My final post for 2013 is from Jen Murphy, MEd, Development Director of the Leelanau Outdoor Center (LOC) in Maple City, Michigan.
“Three years ago, I was living in a warm climate working with at-risk youth and their families and felt that I wasn’t making much of a difference. Too much red tape. Too much to change. And not enough support. I needed a different direction. I headed north.
What I didn’t know when I left a home and career behind for this new adventure, was where I would end up. I started writing grants for the Leelanau Outdoor Center (LOC), a non-profit outdoor education center that serves over 2500 students each year and focuses on both character education and stewardship of the outdoors.
What’s amazing is that outdoor education is one of those things that often gets a “back seat” to everything else going on in the classroom. Schools today are expected to do a lot: improve student test scores, increase graduation rates, individualize instruction and provide character education at the same time. Due to the demands placed on teachers and administrators to meet student performance standards, character education takes a back seat. This missing component often leads to classrooms with students who resort to fighting with peers and arguing with teachers because they don’t know how to get along with others and solve interpersonal problems effectively. Just like the kids I had worked with for years.
Programs at the Leelanau Outdoor Center (LOC) are designed to fill in this missing piece. A typical program includes full accommodations and meals for 3-4 days. Students are immersed in a safe and open atmosphere that is removed from the pressures of school and home life, so they are free to focus on the lessons of leadership, communication, and self-confidence. LOC also includes a variety of fun seasonal activities, such as hiking in the Sleeping Bear Dunes, aquatic studies, animal tracking, snowshoeing, cross-country skiing, canoeing, team building exercises, and navigating a high ropes course. What student wouldn’t benefit from that! In fact, nine out of ten students attending LOC attributes their time here for growth in confidence, leadership, and their ability to communicate with others.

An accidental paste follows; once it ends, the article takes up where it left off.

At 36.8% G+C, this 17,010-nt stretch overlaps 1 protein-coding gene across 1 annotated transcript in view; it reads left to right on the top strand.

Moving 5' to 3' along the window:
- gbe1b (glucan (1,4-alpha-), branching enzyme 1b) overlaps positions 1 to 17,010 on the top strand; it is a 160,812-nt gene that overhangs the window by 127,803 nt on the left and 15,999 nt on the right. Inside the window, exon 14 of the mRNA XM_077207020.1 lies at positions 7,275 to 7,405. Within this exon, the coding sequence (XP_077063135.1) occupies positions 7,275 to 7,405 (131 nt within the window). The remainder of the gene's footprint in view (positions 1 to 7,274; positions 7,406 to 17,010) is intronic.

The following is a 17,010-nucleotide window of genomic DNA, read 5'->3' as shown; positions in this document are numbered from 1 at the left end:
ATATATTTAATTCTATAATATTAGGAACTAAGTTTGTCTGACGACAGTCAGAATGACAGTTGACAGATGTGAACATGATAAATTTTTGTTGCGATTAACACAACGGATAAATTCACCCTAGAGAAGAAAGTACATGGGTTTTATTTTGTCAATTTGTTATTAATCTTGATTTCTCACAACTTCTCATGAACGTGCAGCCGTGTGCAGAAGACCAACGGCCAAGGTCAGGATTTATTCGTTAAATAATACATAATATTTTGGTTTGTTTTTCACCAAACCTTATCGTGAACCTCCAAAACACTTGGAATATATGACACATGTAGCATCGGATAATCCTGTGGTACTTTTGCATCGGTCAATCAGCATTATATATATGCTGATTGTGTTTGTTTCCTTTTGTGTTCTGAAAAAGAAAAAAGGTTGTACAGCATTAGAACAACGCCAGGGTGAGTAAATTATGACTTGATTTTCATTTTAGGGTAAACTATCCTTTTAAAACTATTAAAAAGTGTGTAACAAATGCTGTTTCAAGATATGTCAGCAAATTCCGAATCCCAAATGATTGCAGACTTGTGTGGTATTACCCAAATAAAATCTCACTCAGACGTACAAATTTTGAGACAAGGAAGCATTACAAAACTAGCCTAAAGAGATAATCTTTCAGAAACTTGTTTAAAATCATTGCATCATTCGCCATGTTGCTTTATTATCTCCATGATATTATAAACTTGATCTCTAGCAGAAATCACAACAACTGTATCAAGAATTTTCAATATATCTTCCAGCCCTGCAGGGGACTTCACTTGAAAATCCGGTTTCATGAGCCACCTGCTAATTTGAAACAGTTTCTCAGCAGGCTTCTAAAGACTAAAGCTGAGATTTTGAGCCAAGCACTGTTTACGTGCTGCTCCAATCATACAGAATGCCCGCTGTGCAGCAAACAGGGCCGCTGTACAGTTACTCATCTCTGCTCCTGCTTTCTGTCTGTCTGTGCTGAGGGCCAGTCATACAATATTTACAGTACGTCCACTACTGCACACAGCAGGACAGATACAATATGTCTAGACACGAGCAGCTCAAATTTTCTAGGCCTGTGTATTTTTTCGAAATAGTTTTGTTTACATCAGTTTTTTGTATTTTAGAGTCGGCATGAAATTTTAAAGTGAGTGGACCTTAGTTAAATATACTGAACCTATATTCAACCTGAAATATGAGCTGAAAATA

Let me give you an example of what I have the opportunity to see every day. A recent group of middle school students participated in an exercise that helps students to identify root causes of bullying. Once the exercise was completed, the staff leader asked the group what their school would be like if they brought skills home. After a few silent moments, a voice from the back of the room piped up, “It would be like a family!” And in that moment, I realized that I was finally working somewhere that made a real difference.”
Leelanau Outdoor Center in action: http://www.youtube.com/watch?v=ViJcpG5sAWU